Obviously the rules above don’t apply to just Facebook. Before you invest in any social media or marketing channel for your business, you want to establish a clear reason for what you’re doing and an understanding of how you’ll use that site/platform to reach your goals. Don’t assume you need a Facebook page just because everyone is talking about it. Do your homework and have a purpose for being there.

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Lisa Barone


Lisa Barone Lisa Barone is Vice President of Strategy at Overit, an Albany Web design and development firm where she serves on the senior staff overseeing the company’s marketing consulting, social media, and content divisions.

25 Reactions

  1. Finally, someone has said what I have been thinking for sometime now. Some very good points made here and with actual reasons that make sense. Thanks,

  2. Lisa,

    Great advice! It sounds that your tips are well aligned with the P.O.S.T (people, objectives, strategy, technology) plan described in the Groundswell book.

  3. With limited resources you have to prioritize. Learning to say “No” to a good thing (like social media) in favor of a better thing or the best things is difficult, but will help you move forward more quickly. These are a great set of guidelines for evaluating how high up the priority list social media is for your business.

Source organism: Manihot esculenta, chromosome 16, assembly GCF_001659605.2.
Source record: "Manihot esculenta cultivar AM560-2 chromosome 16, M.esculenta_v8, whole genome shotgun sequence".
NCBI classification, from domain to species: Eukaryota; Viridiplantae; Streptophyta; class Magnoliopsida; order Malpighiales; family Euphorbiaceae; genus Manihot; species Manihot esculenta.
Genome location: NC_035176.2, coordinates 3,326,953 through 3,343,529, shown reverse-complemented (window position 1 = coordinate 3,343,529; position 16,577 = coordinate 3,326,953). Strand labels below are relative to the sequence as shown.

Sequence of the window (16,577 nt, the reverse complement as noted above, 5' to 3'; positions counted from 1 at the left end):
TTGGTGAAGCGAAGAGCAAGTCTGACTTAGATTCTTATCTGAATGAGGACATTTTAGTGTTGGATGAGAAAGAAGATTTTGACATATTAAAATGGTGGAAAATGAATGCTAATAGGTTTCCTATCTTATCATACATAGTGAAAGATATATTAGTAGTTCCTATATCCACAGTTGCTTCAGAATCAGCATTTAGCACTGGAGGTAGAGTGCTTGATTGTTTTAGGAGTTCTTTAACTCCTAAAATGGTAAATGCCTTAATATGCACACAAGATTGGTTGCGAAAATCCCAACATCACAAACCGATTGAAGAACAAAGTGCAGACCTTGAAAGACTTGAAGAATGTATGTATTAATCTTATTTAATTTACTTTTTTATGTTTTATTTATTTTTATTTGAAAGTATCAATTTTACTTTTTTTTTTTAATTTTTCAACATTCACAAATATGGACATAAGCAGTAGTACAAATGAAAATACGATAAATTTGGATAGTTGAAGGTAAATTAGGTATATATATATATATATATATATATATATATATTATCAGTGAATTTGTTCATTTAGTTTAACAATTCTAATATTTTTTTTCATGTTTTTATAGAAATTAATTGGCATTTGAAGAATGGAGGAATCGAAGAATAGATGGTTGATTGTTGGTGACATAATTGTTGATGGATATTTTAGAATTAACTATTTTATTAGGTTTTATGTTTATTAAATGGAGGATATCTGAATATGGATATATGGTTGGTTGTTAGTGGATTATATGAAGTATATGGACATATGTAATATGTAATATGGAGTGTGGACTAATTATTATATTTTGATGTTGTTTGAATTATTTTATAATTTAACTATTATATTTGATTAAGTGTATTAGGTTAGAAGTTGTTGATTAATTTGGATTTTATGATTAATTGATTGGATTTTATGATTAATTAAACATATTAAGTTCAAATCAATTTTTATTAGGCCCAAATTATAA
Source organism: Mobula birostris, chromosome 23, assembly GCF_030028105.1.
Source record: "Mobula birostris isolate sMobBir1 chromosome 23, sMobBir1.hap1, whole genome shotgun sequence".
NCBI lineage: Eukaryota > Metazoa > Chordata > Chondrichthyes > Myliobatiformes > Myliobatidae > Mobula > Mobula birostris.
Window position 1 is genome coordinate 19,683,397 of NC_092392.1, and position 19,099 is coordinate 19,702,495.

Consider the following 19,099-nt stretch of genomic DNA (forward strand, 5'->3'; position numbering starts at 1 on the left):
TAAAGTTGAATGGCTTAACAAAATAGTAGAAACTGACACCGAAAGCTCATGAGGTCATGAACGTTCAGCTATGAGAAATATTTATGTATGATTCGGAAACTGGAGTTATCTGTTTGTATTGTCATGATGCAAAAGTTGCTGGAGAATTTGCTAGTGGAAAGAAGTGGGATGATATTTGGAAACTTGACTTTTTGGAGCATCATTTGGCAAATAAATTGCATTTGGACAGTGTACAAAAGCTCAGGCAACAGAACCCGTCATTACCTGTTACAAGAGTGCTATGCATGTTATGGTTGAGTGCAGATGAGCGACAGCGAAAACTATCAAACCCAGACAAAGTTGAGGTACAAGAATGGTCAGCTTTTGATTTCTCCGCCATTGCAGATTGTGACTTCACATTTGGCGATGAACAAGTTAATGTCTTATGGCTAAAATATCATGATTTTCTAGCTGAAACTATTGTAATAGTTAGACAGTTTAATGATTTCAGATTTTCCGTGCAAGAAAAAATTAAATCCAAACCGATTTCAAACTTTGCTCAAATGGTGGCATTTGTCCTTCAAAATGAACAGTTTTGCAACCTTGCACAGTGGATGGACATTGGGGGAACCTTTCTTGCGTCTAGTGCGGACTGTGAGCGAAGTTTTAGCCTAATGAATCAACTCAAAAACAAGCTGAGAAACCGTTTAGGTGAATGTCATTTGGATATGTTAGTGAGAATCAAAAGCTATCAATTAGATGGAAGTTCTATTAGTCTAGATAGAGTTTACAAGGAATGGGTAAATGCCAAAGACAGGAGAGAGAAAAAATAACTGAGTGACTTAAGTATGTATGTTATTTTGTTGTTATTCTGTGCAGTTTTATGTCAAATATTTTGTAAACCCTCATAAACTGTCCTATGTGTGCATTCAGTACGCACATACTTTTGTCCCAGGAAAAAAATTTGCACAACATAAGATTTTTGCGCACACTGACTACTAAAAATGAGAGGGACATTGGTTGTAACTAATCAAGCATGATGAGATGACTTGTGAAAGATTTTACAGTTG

4. Some good points here – but overall it has to be better to be engaged than not, doesn’t it?

    It doesn’t have to take hours and hours, and choosing not to have a presence on Facebook won’t prevent the conversation happening. If you’re not engaging with your clients there is a good chance that conversation won’t be 100% positive.

    People’s online work and personal lives are blurring – and there is value in creating a position on Facebook that reflects the fact that whilst your clients may not have access at work, they may well be active outside of work. And if you can get people to engage with you outside of work, that says a lot about how much they value their relationship with your brand.

    Certainly don’t overreach yourself though – don’t set off at a pace you can’t maintain.

  5. I love these reasons to not be on Facebook, especially # two: “Your audience isn’t there.” Our time is better serviced at discovering where they are and engaging in that place. Thanks Lisa.

  6. I think I may have to agree with you on your point here – your audience isn’t there. There are definitely brands that reap rewards via Facebook and there are those that can do better on Twitter, LinkedIn, Quora, etc. IMHO, Facebook is more personal which makes it great for networking with friends– and peer recommendations.

  7. It seems to me that the FB pages become more like playgrounds rather than a place to identify your best clients. Identify your best clients and you might find some of your best promoters of your business. If you can interact with the Promoters they can become Advocates for your business and that can lead to referrals. A business built on referrals is a formidable model. The bigger question is how to do this online…

  8. Lisa,

    Thanks for your contrarian view.

    You’re right; having a huge presence on Facebook is not right for every type of small business. It takes a real strategy. it also takes patience.

    Building a community on any platform takes a while.

    The Franchise King®